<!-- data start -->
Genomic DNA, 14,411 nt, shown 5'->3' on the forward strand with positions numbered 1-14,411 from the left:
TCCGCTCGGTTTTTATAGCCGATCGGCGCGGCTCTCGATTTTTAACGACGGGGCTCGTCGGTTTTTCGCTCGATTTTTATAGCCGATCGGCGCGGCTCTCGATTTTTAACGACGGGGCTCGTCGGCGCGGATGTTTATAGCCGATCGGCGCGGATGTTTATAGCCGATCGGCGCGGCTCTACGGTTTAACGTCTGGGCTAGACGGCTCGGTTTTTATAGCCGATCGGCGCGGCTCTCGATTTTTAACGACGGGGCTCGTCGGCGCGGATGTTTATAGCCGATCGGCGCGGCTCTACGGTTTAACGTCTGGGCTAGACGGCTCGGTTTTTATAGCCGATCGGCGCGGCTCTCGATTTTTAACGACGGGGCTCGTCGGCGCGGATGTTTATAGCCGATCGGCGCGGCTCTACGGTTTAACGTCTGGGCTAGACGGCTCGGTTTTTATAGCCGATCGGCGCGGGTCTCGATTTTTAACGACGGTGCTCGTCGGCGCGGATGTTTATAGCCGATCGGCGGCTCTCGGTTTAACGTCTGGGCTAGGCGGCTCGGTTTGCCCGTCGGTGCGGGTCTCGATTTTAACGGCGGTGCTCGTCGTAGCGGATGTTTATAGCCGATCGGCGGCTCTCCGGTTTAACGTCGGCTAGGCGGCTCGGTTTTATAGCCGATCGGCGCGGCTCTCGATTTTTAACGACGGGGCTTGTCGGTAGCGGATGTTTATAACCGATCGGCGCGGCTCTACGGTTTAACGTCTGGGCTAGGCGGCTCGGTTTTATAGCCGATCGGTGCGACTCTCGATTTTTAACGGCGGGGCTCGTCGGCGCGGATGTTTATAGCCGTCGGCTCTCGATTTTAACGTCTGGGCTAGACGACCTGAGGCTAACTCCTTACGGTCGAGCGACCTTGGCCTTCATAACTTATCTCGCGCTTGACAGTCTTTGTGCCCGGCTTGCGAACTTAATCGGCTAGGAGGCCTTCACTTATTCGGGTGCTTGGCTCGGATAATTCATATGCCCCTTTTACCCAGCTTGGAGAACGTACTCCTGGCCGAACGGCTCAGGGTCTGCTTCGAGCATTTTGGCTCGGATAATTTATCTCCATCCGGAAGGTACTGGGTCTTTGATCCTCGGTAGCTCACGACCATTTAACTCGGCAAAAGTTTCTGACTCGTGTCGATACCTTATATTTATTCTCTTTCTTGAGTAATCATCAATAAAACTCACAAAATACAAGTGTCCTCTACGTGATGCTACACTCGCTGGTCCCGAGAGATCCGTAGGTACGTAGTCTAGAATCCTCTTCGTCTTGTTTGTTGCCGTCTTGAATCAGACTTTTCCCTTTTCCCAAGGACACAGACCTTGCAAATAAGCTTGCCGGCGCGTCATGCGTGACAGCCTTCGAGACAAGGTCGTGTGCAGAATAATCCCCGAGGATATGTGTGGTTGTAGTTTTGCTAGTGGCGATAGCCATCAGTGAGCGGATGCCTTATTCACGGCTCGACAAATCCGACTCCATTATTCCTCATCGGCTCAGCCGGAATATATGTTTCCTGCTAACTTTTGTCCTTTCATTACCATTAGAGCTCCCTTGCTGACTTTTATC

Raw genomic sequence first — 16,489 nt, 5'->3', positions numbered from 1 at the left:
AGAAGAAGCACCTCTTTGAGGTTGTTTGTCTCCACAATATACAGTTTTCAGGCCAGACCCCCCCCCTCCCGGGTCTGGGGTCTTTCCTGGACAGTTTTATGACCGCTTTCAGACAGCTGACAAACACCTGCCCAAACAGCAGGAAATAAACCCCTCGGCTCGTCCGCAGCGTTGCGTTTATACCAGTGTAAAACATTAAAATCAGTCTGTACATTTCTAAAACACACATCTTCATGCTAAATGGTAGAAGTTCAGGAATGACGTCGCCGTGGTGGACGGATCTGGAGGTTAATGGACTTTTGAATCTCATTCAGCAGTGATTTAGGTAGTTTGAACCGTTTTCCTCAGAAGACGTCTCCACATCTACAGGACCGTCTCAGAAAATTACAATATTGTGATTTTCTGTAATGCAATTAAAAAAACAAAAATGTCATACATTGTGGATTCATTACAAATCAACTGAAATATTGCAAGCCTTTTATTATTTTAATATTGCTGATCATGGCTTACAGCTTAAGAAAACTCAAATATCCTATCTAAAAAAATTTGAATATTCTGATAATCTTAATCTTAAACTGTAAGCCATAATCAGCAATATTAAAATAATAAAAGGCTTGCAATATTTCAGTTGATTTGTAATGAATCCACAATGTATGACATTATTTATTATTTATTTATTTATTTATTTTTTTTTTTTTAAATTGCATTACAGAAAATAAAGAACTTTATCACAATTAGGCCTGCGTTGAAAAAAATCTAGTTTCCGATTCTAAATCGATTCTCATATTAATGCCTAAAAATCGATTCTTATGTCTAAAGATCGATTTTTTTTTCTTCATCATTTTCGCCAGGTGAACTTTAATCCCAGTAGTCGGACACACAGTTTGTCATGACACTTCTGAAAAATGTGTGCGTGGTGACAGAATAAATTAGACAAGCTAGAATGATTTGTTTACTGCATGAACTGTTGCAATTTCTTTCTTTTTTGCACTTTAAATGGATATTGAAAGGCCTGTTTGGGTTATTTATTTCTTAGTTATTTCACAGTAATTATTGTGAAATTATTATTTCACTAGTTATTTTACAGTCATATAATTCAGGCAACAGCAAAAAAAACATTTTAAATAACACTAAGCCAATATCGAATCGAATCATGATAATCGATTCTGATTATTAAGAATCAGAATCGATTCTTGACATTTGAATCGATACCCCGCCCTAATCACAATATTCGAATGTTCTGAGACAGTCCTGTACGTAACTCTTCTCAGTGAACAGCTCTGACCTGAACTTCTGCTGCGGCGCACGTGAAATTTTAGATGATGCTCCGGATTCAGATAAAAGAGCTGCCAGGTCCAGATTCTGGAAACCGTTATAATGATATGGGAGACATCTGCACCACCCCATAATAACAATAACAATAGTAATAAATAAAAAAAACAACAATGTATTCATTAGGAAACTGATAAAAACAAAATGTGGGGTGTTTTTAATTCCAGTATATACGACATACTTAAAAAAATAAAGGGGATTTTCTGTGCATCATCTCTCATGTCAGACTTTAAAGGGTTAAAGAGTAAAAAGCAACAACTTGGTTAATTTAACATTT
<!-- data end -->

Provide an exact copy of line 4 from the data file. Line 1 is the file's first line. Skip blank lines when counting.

AGAAGAAGCACCTCTTTGAGGTTGTTTGTCTCCACAATATACAGTTTTCAGGCCAGACCCCCCCCCTCCCGGGTCTGGGGTCTTTCCTGGACAGTTTTATGACCGCTTTCAGACAGCTGACAAACACCTGCCCAAACAGCAGGAAATAAACCCCTCGGCTCGTCCGCAGCGTTGCGTTTATACCAGTGTAAAACATTAAAATCAGTCTGTACATTTCTAAAACACACATCTTCATGCTAAATGGTAGAAGTTCAGGAATGACGTCGCCGTGGTGGACGGATCTGGAGGTTAATGGACTTTTGAATCTCATTCAGCAGTGATTTAGGTAGTTTGAACCGTTTTCCTCAGAAGACGTCTCCACATCTACAGGACCGTCTCAGAAAATTACAATATTGTGATTTTCTGTAATGCAATTAAAAAAACAAAAATGTCATACATTGTGGATTCATTACAAATCAACTGAAATATTGCAAGCCTTTTATTATTTTAATATTGCTGATCATGGCTTACAGCTTAAGAAAACTCAAATATCCTATCTAAAAAAATTTGAATATTCTGATAATCTTAATCTTAAACTGTAAGCCATAATCAGCAATATTAAAATAATAAAAGGCTTGCAATATTTCAGTTGATTTGTAATGAATCCACAATGTATGACATTATTTATTATTTATTTATTTATTTATTTTTTTTTTTTTAAATTGCATTACAGAAAATAAAGAACTTTATCACAATTAGGCCTGCGTTGAAAAAAATCTAGTTTCCGATTCTAAATCGATTCTCATATTAATGCCTAAAAATCGATTCTTATGTCTAAAGATCGATTTTTTTTTCTTCATCATTTTCGCCAGGTGAACTTTAATCCCAGTAGTCGGACACACAGTTTGTCATGACACTTCTGAAAAATGTGTGCGTGGTGACAGAATAAATTAGACAAGCTAGAATGATTTGTTTACTGCATGAACTGTTGCAATTTCTTTCTTTTTTGCACTTTAAATGGATATTGAAAGGCCTGTTTGGGTTATTTATTTCTTAGTTATTTCACAGTAATTATTGTGAAATTATTATTTCACTAGTTATTTTACAGTCATATAATTCAGGCAACAGCAAAAAAAACATTTTAAATAACACTAAGCCAATATCGAATCGAATCATGATAATCGATTCTGATTATTAAGAATCAGAATCGATTCTTGACATTTGAATCGATACCCCGCCCTAATCACAATATTCGAATGTTCTGAGACAGTCCTGTACGTAACTCTTCTCAGTGAACAGCTCTGACCTGAACTTCTGCTGCGGCGCACGTGAAATTTTAGATGATGCTCCGGATTCAGATAAAAGAGCTGCCAGGTCCAGATTCTGGAAACCGTTATAATGATATGGGAGACATCTGCACCACCCCATAATAACAATAACAATAGTAATAAATAAAAAAAACAACAATGTATTCATTAGGAAACTGATAAAAACAAAATGTGGGGTGTTTTTAATTCCAGTATATACGACATACTTAAAAAAATAAAGGGGATTTTCTGTGCATCATCTCTCATGTCAGACTTTAAAGGGTTAAAGAGTAAAAAGCAACAACTTGGTTAATTTAACATTT